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July 24, 2006


David Rothman

Hi Brian.

I really like the "Channel" concept and one has to alike the free video hosting.

Are there any concerns about the fact that YouTube retains some rights to the video files you upload?

Also, you mentioned that you don't want to bury video clips on the library web site, and I see your point there. However, since you're pointing out the location of the video tutorials anyway, how does this make the videos less "buried?"

Since YouTube videos can be embedded anywhere, why not embed them in channels you design as a part of the library's site, and just enjoy the benefits of YouTube's free video hosting?

Really cool innovating, Brian. Kudos.

Paul R. Pival

Neat idea, as usual, Brian. I notice that the videos in your collection are even a little smaller than the stuff I find on the main sections of YouTube, and I'm unable to resize them, as I am videos on other sections - any idea why that is?



Librarians are always so good about reading the fine print!

I don’t really have concerns about video rights. If I were making a profit, then perhaps, but the worst they can do is publicize the videos more. Right now I feel the videos are second-rate. I’d like to improve the visual and narrative quality a bit—but on the Microsoft philosophy, they’re good enough to go to market. I’ll just tweak them later.

As for location. I’m not opposed to having them on the library site. That’s the great thing about videos is that once you create the master product you can distribute widely.

The problem I have with most library tutorials is that they have be generalized for the masses. I wanted to create unique content for a specific audience and have the ability to swap, change, edit, and update material whenever I can or need to. I wanted to make it customized. At GT we’re on the subject liaison model and have to be very entrepreneurial toward our disciplines. Therefore, there is not a lot of centralization in our instructional efforts.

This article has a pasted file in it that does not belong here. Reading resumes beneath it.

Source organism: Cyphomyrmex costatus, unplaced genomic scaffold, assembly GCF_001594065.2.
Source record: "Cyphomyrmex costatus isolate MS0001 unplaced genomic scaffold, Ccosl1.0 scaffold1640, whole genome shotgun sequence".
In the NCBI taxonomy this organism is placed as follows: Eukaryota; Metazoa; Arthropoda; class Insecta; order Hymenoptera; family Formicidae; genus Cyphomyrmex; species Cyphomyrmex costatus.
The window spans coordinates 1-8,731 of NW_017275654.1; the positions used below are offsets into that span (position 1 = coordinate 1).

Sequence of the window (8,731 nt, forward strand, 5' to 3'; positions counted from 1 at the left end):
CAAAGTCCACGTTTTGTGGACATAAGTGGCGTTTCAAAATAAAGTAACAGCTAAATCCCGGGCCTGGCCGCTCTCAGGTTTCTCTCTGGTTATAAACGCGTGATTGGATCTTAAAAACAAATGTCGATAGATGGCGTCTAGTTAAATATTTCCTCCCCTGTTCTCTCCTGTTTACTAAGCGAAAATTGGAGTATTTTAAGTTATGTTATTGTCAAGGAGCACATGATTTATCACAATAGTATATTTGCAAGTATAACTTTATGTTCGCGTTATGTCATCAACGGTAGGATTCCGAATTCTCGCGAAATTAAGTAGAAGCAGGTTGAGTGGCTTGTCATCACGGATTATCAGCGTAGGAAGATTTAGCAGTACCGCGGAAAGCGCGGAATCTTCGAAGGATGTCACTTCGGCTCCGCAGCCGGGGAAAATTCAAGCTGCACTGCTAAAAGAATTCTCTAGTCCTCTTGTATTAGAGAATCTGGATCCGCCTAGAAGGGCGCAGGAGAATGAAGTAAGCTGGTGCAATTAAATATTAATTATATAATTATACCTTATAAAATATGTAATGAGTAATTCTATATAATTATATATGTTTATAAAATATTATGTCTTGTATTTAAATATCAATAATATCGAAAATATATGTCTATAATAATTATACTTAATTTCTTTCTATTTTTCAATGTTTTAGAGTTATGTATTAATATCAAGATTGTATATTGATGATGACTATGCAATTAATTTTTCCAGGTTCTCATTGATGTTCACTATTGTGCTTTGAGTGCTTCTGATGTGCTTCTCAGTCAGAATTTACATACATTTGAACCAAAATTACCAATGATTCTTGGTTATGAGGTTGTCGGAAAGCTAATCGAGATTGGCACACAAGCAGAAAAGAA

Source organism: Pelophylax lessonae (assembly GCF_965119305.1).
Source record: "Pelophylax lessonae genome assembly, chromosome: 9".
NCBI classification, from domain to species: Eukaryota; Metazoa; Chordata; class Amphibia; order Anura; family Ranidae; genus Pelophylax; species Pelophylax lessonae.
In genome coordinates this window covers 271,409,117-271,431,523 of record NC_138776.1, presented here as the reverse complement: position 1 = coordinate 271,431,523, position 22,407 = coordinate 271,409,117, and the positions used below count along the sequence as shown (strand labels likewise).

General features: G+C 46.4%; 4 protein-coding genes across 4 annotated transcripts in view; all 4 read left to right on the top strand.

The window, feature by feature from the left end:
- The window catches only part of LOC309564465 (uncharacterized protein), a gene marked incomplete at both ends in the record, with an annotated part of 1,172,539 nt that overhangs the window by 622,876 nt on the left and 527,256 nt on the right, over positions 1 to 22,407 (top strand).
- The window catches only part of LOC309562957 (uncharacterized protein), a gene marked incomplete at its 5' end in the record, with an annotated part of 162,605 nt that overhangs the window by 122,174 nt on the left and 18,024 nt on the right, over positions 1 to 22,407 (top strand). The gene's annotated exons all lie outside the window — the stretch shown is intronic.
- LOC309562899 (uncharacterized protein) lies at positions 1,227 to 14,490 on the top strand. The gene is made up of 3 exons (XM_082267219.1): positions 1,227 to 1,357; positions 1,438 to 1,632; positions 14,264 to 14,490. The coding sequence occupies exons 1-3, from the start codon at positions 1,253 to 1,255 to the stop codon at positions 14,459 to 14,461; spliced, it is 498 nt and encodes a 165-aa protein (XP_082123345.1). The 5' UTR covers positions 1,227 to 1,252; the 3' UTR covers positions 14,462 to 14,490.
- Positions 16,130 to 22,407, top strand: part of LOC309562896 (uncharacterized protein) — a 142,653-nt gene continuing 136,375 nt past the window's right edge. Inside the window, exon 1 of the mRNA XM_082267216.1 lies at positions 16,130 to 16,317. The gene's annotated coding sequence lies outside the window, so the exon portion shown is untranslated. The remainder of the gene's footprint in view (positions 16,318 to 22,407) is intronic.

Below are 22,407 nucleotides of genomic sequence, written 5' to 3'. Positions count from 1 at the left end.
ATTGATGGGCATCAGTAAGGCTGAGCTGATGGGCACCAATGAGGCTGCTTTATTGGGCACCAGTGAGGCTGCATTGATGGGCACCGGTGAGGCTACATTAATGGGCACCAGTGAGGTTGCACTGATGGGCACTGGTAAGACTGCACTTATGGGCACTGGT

So sure, I’ll work them into the Mechanical Engineering subject guide. But my real goal is to create a collection of videos that are of interest to the ME community, which just so happen to include a few research tutorials. I really hope to expand the offering to include lots of non-library content. Secondly, my objective is to get links or embedded vids into the course management systems. And also use them to supplement my email/im/phone reference assistance.

So to sum it: sure, videos can go a library website, but don’t just stop there, aim for mass distribution!

Now for something a little less serious but a lot more fun: Storm Large



I know, I feel like I am missing a step. The master vids are super high quality. I just need to figure out how to make them clearer on youtube. I might give the Camtasia folks a call.

David Rothman

You're the man, Brian. :)

A couple thoughts:

First, placing the YouTube video player on your own site would allow you to control the diminsions of the playback vieo to your own preferences, and that would do a bit for the viewability, regardless of the low resolution provided by any YouTube video.

Second, I doubt Camtasia's software is the problem. As you noted, the .mov produced by their software looked loads better than did the YouTube video- this is because the YouTube ISN'T serving up a Quicktime video, but a lower-res, transcoded version of it.

I think the only likely solution for that is the growth of the technology and/or YouTube enhacing its services. (My own prediction is that YouTube may offer "premium" services for paying customers that deliver higher resolution.)Remember, though, that the lower resolution is part of what makes it possible for YouTube to do the hosting.

Still, a great idea to expand and improve services for your users using the free service.

(Also, IS Storm related to Sebastian Bach of Skid Row?)

Pascal Van Hecke


Youtube is imho not the best choice for screencasting.
Have a look at the comparison of services I made:


max johnson

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